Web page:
The West Coast premiere of Joe DiPietro’s “Clever Little Lies,” now at the B Street Theatre starring Julia Brothers, rates as a quiet little coup for the busy and transitioning regional theater. Staging DiPietro’s work is not uncommon for B Street. They’ve done that since his earliest professional years.
However, the Tony Award-winning DiPietro has earned a reputation as a major modern playwright penning accessible hits. As such, major theaters commission his work and stand in line to offer his new plays to their audiences.
His popular 1997 hit “I Love You, You’re Perfect, Now Change” has propped up many a theater around the country since its debut. DiPietrio’s book and lyrics on Broadway’s “Memphis” earned him the Tonys and his work on the Gershwins’ “Nice Work If You Can Get It” will be on display at Music Circus later this summer.
How DiPietro’s new audience-pleasing domestic comedy-drama landed in Sacramento before Los Angeles, San Francisco or Seattle is its own winding narrative.
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There was a time when DiPietro’s name meant nothing. He sent out his scripts unsolicited, hoping they might get read and noticed. In 1994, his play “The Virgin Weeps” landed on the figurative doorstep of a scuffling B Street Theatre, which took a chance on the unknown work by the unknown playwright and produced the world premiere.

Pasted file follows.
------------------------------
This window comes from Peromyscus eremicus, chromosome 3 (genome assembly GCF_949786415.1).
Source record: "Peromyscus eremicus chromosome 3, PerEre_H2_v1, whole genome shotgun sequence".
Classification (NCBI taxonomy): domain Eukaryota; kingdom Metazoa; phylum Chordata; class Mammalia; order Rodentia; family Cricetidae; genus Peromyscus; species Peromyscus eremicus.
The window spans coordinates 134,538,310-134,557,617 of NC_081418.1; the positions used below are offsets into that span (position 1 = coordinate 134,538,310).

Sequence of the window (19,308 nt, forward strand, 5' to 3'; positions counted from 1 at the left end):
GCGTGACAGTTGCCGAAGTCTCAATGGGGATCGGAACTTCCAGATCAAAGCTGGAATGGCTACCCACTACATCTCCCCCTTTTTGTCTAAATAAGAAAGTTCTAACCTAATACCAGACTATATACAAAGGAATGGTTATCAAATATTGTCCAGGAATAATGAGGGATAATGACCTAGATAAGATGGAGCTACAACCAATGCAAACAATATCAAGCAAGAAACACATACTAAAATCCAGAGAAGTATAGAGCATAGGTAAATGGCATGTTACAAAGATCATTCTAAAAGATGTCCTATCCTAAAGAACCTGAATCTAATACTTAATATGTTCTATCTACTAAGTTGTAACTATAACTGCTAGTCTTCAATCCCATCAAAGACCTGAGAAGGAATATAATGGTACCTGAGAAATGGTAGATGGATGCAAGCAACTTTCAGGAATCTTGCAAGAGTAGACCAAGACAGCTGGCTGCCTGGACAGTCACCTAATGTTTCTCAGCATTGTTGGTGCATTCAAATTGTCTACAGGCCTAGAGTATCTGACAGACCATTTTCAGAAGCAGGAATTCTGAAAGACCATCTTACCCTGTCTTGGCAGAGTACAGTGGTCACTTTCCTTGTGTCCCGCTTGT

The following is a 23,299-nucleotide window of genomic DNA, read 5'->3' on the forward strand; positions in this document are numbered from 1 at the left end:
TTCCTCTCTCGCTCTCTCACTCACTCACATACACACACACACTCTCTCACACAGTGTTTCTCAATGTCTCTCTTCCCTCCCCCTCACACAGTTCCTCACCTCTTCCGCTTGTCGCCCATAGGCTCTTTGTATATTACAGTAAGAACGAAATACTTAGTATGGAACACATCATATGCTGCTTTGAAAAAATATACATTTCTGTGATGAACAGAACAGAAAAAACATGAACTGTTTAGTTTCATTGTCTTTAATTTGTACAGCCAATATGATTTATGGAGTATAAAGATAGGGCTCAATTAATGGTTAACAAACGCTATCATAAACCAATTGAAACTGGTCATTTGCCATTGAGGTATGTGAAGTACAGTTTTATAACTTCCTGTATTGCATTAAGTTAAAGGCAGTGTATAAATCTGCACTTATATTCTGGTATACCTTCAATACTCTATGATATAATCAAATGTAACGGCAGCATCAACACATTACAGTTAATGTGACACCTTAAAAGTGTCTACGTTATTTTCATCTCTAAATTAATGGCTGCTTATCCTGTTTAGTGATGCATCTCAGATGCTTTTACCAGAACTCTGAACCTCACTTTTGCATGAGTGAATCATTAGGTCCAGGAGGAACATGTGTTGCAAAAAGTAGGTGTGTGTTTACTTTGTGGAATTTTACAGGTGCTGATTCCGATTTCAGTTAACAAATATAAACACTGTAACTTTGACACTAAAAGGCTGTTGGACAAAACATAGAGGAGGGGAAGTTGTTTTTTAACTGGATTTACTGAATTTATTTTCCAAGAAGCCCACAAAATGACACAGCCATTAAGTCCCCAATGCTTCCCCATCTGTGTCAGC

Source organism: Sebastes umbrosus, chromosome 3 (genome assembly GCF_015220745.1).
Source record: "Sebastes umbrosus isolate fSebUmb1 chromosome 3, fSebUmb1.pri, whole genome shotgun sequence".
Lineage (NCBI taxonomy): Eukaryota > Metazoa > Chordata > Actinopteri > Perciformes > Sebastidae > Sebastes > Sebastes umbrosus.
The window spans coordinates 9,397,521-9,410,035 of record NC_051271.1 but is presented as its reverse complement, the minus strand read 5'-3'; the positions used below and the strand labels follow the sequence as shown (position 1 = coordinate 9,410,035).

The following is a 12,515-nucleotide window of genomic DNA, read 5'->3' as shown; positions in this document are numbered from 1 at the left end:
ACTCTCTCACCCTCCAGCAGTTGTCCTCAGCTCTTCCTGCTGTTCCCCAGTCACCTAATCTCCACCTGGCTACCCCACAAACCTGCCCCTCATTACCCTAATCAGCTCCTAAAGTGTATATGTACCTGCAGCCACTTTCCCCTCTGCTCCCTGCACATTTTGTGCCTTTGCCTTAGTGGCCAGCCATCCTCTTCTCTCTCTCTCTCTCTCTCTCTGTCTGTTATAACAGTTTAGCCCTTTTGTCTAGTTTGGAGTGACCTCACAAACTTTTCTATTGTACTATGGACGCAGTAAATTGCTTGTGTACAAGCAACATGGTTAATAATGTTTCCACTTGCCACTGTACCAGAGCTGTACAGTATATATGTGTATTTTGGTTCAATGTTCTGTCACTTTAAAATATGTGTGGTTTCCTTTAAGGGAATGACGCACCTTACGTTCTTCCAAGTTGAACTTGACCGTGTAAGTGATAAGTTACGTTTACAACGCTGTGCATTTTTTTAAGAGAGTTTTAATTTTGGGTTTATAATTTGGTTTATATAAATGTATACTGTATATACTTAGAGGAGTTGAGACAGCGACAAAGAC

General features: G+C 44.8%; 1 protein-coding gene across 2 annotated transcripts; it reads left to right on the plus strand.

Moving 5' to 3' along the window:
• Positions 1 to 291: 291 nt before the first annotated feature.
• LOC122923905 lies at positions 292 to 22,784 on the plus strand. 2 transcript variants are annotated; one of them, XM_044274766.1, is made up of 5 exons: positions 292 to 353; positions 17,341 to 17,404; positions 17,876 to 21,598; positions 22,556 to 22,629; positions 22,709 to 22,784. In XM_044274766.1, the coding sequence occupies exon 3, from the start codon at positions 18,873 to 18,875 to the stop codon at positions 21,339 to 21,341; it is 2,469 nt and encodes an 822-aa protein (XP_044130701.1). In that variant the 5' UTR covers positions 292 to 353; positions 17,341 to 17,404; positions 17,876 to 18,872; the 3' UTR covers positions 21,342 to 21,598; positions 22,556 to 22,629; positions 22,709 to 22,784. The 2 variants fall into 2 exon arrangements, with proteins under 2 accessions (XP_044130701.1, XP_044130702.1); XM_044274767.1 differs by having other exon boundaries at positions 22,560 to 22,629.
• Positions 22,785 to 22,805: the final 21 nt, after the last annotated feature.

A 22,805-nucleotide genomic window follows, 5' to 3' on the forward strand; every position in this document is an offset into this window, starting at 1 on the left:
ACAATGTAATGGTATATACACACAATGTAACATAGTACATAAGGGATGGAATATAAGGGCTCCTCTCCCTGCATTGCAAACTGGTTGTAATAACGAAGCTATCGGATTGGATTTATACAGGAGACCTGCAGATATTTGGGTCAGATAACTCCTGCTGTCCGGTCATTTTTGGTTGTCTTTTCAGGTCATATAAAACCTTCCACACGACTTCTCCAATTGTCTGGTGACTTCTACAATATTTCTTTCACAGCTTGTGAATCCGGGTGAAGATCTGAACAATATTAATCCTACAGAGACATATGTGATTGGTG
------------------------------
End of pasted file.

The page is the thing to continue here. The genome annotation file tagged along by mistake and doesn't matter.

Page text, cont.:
The successful production kept B Street in business and helped fortify the idea that it should become a new works theater. The theater and playwright have stayed in touch over the years even as they both have grown and developed while never forgetting their early formative association.
Brothers, a B Street company member based in New York, has performed at the theater nearly since its inception in the pre-DiPrieto days. Performances in early shows including “Women Who Steal” and “Communicating Doors” created an earned familiarity with B Street audiences.
Though being a company member at B Street means she is regularly offered roles there, Brothers works all over the country as most freelance artists do. Several years ago she moved to the East Coast from the Bay Area to be closer to her family. Around that time Brothers’ longtime friend, actress Marlo Thomas, invited her to a new play reading.